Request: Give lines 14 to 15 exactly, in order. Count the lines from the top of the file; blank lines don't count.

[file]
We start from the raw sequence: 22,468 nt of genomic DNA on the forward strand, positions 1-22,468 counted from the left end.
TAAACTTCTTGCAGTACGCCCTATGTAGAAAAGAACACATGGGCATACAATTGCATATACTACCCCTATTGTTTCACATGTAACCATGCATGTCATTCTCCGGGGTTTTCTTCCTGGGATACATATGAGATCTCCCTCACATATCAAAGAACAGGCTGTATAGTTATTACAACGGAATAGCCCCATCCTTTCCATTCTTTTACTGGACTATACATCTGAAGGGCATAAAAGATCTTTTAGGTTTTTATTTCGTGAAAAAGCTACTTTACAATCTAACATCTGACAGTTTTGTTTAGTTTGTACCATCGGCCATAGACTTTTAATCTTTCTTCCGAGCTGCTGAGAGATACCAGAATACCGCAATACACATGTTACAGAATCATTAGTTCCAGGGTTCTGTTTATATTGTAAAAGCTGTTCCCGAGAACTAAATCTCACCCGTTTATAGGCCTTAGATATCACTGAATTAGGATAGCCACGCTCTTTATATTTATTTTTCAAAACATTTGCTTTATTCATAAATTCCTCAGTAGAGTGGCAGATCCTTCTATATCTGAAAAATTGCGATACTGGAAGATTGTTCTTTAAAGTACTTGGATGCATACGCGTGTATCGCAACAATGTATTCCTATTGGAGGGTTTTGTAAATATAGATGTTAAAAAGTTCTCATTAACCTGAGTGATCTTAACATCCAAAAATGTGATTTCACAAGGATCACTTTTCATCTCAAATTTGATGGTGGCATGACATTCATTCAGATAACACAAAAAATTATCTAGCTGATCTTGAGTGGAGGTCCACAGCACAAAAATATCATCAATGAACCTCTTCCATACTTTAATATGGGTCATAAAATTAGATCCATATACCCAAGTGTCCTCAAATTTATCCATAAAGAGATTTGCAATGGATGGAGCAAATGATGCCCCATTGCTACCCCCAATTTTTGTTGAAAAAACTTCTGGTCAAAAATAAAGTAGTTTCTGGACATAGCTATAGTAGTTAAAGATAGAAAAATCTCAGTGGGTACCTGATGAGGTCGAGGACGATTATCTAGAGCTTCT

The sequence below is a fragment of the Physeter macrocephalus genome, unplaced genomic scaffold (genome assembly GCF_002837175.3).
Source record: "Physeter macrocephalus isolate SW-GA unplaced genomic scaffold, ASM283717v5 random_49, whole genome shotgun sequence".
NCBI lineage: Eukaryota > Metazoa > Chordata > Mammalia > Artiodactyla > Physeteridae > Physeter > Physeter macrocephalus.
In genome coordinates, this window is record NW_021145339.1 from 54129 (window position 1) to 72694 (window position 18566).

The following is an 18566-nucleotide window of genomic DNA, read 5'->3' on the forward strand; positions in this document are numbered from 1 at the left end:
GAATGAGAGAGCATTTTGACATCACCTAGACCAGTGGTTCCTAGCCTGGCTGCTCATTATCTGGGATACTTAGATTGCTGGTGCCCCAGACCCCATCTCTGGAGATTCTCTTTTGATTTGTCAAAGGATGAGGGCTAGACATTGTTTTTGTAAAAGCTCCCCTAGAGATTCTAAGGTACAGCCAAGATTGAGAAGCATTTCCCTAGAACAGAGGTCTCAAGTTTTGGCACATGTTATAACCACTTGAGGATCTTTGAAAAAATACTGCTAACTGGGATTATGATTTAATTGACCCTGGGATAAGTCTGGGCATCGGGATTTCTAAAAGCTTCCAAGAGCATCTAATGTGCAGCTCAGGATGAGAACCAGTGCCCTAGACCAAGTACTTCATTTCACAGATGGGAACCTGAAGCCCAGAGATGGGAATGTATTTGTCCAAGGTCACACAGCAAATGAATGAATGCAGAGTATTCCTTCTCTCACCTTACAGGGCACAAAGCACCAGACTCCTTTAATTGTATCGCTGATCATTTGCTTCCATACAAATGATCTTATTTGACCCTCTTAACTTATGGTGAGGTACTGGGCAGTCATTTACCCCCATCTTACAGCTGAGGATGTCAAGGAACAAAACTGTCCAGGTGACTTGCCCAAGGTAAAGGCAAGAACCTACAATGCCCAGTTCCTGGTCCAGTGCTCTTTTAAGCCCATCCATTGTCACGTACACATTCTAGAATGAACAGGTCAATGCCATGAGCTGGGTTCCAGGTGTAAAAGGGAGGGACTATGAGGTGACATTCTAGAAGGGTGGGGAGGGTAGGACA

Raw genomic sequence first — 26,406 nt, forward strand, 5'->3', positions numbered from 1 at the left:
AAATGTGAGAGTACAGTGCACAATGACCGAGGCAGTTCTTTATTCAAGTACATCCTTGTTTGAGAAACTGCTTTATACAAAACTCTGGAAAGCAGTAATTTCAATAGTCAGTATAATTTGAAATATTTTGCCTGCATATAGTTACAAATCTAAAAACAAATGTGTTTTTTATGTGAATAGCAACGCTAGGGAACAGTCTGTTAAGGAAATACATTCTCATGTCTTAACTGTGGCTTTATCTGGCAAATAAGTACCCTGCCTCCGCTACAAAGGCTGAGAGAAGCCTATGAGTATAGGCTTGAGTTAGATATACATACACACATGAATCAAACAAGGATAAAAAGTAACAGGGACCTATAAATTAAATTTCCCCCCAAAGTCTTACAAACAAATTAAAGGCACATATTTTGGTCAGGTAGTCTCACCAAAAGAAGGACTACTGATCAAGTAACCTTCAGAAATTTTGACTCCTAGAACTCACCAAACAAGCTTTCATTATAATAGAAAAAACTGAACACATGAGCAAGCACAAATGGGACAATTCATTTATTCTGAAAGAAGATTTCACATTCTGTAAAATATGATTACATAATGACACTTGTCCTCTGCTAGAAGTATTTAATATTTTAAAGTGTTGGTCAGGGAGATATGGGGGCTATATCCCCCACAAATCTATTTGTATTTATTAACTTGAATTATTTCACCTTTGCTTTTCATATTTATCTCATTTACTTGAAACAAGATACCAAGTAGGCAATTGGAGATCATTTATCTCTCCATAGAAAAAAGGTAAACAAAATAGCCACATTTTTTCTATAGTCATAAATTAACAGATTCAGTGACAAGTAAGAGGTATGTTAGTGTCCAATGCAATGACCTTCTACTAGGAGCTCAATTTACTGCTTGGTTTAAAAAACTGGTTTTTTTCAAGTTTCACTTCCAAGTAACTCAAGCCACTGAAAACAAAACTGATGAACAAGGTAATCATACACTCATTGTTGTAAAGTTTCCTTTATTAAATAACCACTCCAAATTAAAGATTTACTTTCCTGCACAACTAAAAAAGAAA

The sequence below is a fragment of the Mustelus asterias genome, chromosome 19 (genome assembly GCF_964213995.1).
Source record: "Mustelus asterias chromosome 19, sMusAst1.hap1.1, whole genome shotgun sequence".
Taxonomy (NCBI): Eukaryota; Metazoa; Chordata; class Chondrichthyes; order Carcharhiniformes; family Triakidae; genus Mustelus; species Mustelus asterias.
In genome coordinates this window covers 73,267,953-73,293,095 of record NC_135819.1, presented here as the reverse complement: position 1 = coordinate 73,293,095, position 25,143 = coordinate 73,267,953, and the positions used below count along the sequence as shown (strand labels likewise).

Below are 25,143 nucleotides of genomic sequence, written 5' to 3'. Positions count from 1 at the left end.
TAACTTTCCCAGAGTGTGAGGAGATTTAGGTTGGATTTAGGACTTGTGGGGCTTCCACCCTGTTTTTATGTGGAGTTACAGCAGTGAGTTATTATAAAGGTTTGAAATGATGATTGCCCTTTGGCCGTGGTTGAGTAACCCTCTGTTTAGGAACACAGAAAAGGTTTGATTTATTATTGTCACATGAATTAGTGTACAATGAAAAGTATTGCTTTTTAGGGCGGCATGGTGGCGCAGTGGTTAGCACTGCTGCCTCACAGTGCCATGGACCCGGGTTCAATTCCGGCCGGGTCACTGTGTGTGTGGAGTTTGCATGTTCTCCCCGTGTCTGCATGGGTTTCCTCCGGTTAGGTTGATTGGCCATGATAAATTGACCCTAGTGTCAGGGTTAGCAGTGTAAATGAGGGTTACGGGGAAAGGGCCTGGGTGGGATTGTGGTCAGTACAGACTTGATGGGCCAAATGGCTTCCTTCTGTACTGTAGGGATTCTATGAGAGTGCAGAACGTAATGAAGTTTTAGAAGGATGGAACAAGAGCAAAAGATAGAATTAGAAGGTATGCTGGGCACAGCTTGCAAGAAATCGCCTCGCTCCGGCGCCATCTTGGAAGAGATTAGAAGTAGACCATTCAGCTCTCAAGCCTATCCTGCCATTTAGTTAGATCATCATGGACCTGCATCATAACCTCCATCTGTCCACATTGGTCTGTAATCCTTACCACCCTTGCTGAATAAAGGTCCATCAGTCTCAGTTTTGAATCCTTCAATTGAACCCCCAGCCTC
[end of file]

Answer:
In genome coordinates this window covers 73,267,953-73,293,095 of record NC_135819.1, presented here as the reverse complement: position 1 = coordinate 73,293,095, position 25,143 = coordinate 73,267,953, and the positions used below count along the sequence as shown (strand labels likewise).

Below are 25,143 nucleotides of genomic sequence, written 5' to 3'. Positions count from 1 at the left end.